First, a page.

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Curved Space

Imagine climbing through a diamond molecule that is enlarged 16 billion times. This can be experienced by climbing through the Curved Space Diamond Structure, which maps the geometry of a diamond molecule at a large scale. When visitors enter the transparent, three-dimensional form they become, in effect, the scale of electrons moving through the labyrinth, which is the diamond molecule. This all-encompassing encounter with the compelling diamond molecule geometry leaves visitors with a powerful and unforgettable experience.

The Curved Space Structure system is comprised of curved surfaces assembled from modular panels that are injection molded from transparent polycarbonate. The panels are joined together with specially designed connector systems. A continuous surface enclosure is formed creating a three-dimensional labyrinth. The Curved Space Structure is a modular system that can be assembled into configurations of various sizes and can be adapted to varied topography. These structures can be configured to meet the requirements of specific sites, whether indoors or outdoors.

67he Curved Space structure system is u7a continuous three-dimensional labyrinth assembled from minimal surface modules into a sophisticated shell structure and provides a unique play and learning environment for children. A transparent three-dimensional labyrinth is created in which children can climb and slide, slalom-like, through the interior of the structure. In so doing they are mapping the geometry of the diamond crystal as if they are electron-scale. 

The most recent installation was at the Hakone Open-Air Museum in Japan in 2011.  Hakone has had a Curved Space Diamond Structure in their museum since 1978. Children, Grandchildren, and even great-grandchildren of the original visitors are still experiencing this memorable sculpture.  The transparent surface and repeating geometry have inspired the Hakone visitors to nickname the sculpture “The Soap Bubble Castle.”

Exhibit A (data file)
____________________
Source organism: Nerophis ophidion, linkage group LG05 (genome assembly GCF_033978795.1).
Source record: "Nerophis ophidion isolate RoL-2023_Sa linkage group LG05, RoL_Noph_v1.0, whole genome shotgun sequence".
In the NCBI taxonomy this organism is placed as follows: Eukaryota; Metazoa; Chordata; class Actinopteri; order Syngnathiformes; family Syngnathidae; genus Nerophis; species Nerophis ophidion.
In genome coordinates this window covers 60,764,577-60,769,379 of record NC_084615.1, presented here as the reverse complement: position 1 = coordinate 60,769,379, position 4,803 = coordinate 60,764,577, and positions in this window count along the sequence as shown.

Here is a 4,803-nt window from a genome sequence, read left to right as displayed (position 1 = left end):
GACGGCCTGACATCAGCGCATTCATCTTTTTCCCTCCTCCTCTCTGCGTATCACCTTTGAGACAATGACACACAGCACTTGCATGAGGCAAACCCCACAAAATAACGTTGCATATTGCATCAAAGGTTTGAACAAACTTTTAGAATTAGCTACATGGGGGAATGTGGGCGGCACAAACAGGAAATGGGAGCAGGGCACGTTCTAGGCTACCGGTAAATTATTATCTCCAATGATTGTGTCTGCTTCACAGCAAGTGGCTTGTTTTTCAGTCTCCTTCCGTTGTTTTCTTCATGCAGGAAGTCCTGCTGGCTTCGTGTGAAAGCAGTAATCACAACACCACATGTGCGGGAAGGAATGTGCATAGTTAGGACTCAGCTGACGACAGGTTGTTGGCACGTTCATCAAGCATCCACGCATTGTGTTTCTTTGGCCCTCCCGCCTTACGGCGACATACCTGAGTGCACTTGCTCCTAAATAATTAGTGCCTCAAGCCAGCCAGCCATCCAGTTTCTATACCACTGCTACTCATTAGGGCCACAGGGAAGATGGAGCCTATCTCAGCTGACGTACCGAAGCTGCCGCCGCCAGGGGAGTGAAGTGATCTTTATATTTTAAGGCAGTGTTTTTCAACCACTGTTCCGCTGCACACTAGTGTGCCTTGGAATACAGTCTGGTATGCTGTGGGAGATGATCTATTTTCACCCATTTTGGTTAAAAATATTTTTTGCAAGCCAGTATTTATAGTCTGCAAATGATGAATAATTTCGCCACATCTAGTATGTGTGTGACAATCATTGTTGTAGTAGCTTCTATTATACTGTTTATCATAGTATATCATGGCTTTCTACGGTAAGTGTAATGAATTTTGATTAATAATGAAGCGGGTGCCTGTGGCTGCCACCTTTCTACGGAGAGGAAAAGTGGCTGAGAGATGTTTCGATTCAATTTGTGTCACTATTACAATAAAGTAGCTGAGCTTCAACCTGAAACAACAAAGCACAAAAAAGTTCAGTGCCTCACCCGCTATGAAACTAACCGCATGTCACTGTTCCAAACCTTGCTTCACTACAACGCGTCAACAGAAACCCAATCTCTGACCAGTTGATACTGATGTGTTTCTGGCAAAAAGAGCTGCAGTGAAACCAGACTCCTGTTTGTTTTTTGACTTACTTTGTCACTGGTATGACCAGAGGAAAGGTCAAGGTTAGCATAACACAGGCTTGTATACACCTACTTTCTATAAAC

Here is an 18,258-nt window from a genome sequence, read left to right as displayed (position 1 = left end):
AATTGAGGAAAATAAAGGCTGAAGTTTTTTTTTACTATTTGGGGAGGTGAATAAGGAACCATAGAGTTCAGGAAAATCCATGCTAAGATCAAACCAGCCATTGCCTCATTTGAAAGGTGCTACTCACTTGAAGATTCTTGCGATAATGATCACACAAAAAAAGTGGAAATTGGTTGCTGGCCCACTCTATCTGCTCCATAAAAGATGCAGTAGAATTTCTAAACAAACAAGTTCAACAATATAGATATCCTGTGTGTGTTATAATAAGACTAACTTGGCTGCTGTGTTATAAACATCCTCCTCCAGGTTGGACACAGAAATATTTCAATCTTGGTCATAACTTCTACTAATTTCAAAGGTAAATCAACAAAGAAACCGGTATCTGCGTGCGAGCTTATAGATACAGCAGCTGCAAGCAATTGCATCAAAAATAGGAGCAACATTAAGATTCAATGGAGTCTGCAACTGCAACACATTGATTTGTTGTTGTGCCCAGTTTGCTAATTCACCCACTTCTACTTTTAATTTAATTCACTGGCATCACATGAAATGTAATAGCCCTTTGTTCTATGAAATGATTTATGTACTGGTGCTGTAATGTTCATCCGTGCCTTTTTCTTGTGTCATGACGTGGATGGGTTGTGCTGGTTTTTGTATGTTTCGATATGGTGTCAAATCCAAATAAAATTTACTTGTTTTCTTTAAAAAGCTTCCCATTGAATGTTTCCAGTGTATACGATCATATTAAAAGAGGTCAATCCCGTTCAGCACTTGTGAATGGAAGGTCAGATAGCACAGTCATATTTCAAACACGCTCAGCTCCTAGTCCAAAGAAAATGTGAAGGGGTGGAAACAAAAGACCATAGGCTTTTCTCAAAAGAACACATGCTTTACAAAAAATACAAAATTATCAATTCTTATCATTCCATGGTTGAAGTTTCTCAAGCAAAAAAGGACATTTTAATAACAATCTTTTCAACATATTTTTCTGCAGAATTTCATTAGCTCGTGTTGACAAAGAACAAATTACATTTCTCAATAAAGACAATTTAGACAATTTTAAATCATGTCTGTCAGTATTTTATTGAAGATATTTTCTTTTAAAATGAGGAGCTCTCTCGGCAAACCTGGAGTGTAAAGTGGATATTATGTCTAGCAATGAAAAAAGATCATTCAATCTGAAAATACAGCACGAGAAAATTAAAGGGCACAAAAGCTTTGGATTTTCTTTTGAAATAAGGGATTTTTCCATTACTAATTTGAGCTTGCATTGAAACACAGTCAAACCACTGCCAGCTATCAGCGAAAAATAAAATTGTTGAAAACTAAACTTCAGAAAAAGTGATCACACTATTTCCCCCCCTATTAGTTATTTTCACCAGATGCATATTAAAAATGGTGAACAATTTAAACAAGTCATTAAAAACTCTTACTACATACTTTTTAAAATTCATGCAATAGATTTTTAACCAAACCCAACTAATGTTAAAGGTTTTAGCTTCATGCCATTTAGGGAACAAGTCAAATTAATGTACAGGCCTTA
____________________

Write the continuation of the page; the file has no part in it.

The 1975 Design Review For Excellence of Design, given by Industrial Design magazine, was awarded for the Curved Space installation at the Brooklyn Children’s Museum. In addition to the aforementioned Hakone Open-Air Sculpture Museum in Japan. A number of other installations had been completed over a period of years. Since most of these installations were completed 25 and 30 years ago they no longer exist. The images shown in the following demonstrate the range of configurations. Curved Space structures are still available from Peter Pearce on special order.

The Curved Space Structure is a demonstration of Peter Jon Pearce’s lifelong quest to develop built environments patterned after natural structures.  Pearce’s approach is grounded in a rigorous conceptual and geometric understanding of our relationship with the natural environment. In his influential book, Structure in Nature Is a Strategy for Design, Pearce articulates a plan for the construction of sustainable environments based on principles of the geometry of nature.

“My design strategy has been driven by a restless quest to discover and understand first principles. In any given problem-solving effort, what are the underlying and immutable principles, independent of cultural bias, that truly govern optimum design possibilities. My book, Structure in Nature is a Strategy for Design, is about this effort to discover and understand first principles. It is a strategy that continues to guide my design efforts today.”   – Peter Jon Pearce

Here is a website with explains the origins and the geometry of the Curved Space Diamond Structure. http://www.CurvedSpaceDiamondStructure.com

Aspen Design Conference 1975

Mason Park, Irvine California 1978

Hakone Museum 1978, 1993

Hakone Museum 2011

EPCOT, Orlando, Florida 1980

Sweetwater Park, Chula Vista, California 1978

Stevenson Park, Carson, California 1979

Brooklyn Children’s Museum, Brooklyn, NY 1975

Chinatown, San Francisco, CA 1980

Friendship Park, San Pedro, CA 1981